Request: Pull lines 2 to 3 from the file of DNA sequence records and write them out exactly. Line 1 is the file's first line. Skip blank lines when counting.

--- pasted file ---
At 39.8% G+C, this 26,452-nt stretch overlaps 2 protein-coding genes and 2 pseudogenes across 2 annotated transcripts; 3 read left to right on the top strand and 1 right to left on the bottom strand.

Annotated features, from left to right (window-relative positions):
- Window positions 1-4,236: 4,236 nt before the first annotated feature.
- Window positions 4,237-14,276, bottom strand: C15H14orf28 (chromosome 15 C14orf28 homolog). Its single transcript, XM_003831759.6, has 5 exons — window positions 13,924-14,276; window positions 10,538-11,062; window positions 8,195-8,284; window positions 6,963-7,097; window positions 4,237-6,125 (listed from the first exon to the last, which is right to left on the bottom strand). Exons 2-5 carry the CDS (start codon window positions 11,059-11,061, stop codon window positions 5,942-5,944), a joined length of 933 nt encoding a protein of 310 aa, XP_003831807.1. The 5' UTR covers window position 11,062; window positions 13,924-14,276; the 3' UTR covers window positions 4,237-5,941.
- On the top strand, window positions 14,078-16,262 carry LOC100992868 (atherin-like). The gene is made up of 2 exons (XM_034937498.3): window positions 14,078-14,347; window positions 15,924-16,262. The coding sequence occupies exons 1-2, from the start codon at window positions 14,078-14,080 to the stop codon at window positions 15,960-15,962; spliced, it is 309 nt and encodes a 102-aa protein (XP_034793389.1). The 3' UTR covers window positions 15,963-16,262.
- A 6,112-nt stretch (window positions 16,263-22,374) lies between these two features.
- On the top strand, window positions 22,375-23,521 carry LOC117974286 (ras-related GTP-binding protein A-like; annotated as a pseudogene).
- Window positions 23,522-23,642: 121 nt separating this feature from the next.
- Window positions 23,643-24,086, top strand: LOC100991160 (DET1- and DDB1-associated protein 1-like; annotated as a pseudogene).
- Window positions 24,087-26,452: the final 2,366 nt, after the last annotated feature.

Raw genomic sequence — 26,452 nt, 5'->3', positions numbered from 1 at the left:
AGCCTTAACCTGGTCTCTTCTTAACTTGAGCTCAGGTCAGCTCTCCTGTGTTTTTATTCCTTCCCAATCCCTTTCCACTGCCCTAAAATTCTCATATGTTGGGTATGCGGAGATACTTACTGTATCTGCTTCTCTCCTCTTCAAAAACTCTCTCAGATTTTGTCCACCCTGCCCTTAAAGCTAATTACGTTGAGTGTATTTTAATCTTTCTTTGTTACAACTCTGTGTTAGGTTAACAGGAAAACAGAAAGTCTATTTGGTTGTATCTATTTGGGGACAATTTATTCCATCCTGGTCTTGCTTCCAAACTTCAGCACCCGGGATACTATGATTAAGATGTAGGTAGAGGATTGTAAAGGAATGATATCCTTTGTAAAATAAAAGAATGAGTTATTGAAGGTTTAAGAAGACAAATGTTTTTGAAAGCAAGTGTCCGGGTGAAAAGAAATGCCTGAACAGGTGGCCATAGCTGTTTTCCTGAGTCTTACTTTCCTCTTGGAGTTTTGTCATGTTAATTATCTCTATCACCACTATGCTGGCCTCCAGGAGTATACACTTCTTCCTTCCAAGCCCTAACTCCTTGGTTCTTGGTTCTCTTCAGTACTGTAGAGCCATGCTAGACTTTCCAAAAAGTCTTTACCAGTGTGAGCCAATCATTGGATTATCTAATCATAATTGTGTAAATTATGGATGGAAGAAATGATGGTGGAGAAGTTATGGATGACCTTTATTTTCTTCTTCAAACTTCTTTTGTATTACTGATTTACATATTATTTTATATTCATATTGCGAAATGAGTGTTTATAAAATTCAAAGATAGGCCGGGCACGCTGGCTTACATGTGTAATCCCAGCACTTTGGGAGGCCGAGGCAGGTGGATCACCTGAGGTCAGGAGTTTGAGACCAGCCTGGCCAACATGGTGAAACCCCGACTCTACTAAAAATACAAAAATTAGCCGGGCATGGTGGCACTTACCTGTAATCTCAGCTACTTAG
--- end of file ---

Annotated features, from left to right (window-relative positions):
- Window positions 1-4,236: 4,236 nt before the first annotated feature.